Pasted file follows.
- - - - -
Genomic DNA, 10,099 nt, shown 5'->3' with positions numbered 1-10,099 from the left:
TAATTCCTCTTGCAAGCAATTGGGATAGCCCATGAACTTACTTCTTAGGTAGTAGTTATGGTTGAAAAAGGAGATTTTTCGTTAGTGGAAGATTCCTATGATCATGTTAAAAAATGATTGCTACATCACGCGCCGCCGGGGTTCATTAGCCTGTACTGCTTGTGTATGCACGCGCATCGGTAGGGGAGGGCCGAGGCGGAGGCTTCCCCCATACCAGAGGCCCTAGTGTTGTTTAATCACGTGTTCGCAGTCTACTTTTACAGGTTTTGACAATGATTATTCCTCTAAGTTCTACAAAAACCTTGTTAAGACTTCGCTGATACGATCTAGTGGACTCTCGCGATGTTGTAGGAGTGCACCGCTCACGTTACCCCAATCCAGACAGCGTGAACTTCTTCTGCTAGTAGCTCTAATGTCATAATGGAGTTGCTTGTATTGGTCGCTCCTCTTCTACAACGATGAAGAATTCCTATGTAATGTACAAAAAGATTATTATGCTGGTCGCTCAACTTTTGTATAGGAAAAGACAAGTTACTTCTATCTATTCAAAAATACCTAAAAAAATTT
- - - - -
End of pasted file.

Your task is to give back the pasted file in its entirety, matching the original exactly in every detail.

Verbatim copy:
Genomic DNA, 10,099 nt, shown 5'->3' with positions numbered 1-10,099 from the left:
TAATTCCTCTTGCAAGCAATTGGGATAGCCCATGAACTTACTTCTTAGGTAGTAGTTATGGTTGAAAAAGGAGATTTTTCGTTAGTGGAAGATTCCTATGATCATGTTAAAAAATGATTGCTACATCACGCGCCGCCGGGGTTCATTAGCCTGTACTGCTTGTGTATGCACGCGCATCGGTAGGGGAGGGCCGAGGCGGAGGCTTCCCCCATACCAGAGGCCCTAGTGTTGTTTAATCACGTGTTCGCAGTCTACTTTTACAGGTTTTGACAATGATTATTCCTCTAAGTTCTACAAAAACCTTGTTAAGACTTCGCTGATACGATCTAGTGGACTCTCGCGATGTTGTAGGAGTGCACCGCTCACGTTACCCCAATCCAGACAGCGTGAACTTCTTCTGCTAGTAGCTCTAATGTCATAATGGAGTTGCTTGTATTGGTCGCTCCTCTTCTACAACGATGAAGAATTCCTATGTAATGTACAAAAAGATTATTATGCTGGTCGCTCAACTTTTGTATAGGAAAAGACAAGTTACTTCTATCTATTCAAAAATACCTAAAAAAATTT